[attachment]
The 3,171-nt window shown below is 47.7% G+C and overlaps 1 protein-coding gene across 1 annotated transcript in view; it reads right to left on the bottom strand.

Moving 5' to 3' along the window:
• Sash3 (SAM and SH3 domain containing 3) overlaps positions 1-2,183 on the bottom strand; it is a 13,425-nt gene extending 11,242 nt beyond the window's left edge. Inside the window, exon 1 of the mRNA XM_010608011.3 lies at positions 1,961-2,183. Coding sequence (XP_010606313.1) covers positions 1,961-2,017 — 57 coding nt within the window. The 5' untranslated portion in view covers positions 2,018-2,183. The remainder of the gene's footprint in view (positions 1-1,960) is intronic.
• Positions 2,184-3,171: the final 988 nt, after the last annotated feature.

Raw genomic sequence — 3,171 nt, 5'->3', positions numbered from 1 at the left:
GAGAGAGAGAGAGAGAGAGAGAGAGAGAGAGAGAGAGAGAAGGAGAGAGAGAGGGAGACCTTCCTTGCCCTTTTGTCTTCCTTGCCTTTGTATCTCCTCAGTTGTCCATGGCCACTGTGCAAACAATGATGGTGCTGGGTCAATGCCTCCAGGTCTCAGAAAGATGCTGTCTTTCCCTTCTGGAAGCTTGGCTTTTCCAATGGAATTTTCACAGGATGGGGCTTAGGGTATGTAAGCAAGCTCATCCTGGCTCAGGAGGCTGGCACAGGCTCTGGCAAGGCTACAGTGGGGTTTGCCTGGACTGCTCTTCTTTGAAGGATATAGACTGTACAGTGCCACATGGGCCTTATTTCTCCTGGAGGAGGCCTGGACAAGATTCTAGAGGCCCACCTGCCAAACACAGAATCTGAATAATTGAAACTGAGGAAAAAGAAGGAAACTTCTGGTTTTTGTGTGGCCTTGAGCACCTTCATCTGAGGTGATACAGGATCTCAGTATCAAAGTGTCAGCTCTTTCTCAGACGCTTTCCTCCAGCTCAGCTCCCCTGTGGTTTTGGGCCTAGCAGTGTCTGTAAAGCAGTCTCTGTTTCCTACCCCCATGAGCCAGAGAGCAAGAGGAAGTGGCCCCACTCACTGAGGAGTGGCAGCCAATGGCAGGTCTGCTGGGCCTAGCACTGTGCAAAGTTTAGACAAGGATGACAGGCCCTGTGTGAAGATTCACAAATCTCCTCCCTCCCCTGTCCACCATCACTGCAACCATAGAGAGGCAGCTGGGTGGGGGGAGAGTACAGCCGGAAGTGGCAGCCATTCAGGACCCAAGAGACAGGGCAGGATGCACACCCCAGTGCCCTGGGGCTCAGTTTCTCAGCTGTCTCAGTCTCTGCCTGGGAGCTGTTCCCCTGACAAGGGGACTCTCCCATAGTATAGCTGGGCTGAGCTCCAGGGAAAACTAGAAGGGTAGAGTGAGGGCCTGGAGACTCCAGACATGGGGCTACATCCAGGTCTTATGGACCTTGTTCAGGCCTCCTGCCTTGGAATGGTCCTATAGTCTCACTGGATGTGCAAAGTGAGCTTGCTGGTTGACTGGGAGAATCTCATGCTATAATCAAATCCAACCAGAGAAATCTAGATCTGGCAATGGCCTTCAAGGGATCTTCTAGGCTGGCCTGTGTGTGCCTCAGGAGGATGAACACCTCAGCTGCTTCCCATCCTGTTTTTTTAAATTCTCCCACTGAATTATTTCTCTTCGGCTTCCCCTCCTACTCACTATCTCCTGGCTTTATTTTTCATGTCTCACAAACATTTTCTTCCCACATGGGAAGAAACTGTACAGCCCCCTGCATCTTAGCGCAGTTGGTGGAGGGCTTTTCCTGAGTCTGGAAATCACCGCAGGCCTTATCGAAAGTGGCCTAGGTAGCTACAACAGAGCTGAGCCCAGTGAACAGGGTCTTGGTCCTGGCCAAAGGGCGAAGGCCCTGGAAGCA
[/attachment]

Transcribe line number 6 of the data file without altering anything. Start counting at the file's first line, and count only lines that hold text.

GAGAGAGAGAGAGAGAGAGAGAGAGAGAGAGAGAGAGAGAAGGAGAGAGAGAGGGAGACCTTCCTTGCCCTTTTGTCTTCCTTGCCTTTGTATCTCCTCAGTTGTCCATGGCCACTGTGCAAACAATGATGGTGCTGGGTCAATGCCTCCAGGTCTCAGAAAGATGCTGTCTTTCCCTTCTGGAAGCTTGGCTTTTCCAATGGAATTTTCACAGGATGGGGCTTAGGGTATGTAAGCAAGCTCATCCTGGCTCAGGAGGCTGGCACAGGCTCTGGCAAGGCTACAGTGGGGTTTGCCTGGACTGCTCTTCTTTGAAGGATATAGACTGTACAGTGCCACATGGGCCTTATTTCTCCTGGAGGAGGCCTGGACAAGATTCTAGAGGCCCACCTGCCAAACACAGAATCTGAATAATTGAAACTGAGGAAAAAGAAGGAAACTTCTGGTTTTTGTGTGGCCTTGAGCACCTTCATCTGAGGTGATACAGGATCTCAGTATCAAAGTGTCAGCTCTTTCTCAGACGCTTTCCTCCAGCTCAGCTCCCCTGTGGTTTTGGGCCTAGCAGTGTCTGTAAAGCAGTCTCTGTTTCCTACCCCCATGAGCCAGAGAGCAAGAGGAAGTGGCCCCACTCACTGAGGAGTGGCAGCCAATGGCAGGTCTGCTGGGCCTAGCACTGTGCAAAGTTTAGACAAGGATGACAGGCCCTGTGTGAAGATTCACAAATCTCCTCCCTCCCCTGTCCACCATCACTGCAACCATAGAGAGGCAGCTGGGTGGGGGGAGAGTACAGCCGGAAGTGGCAGCCATTCAGGACCCAAGAGACAGGGCAGGATGCACACCCCAGTGCCCTGGGGCTCAGTTTCTCAGCTGTCTCAGTCTCTGCCTGGGAGCTGTTCCCCTGACAAGGGGACTCTCCCATAGTATAGCTGGGCTGAGCTCCAGGGAAAACTAGAAGGGTAGAGTGAGGGCCTGGAGACTCCAGACATGGGGCTACATCCAGGTCTTATGGACCTTGTTCAGGCCTCCTGCCTTGGAATGGTCCTATAGTCTCACTGGATGTGCAAAGTGAGCTTGCTGGTTGACTGGGAGAATCTCATGCTATAATCAAATCCAACCAGAGAAATCTAGATCTGGCAATGGCCTTCAAGGGATCTTCTAGGCTGGCCTGTGTGTGCCTCAGGAGGATGAACACCTCAGCTGCTTCCCATCCTGTTTTTTTAAATTCTCCCACTGAATTATTTCTCTTCGGCTTCCCCTCCTACTCACTATCTCCTGGCTTTATTTTTCATGTCTCACAAACATTTTCTTCCCACATGGGAAGAAACTGTACAGCCCCCTGCATCTTAGCGCAGTTGGTGGAGGGCTTTTCCTGAGTCTGGAAATCACCGCAGGCCTTATCGAAAGTGGCCTAGGTAGCTACAACAGAGCTGAGCCCAGTGAACAGGGTCTTGGTCCTGGCCAAAGGGCGAAGGCCCTGGAAGCA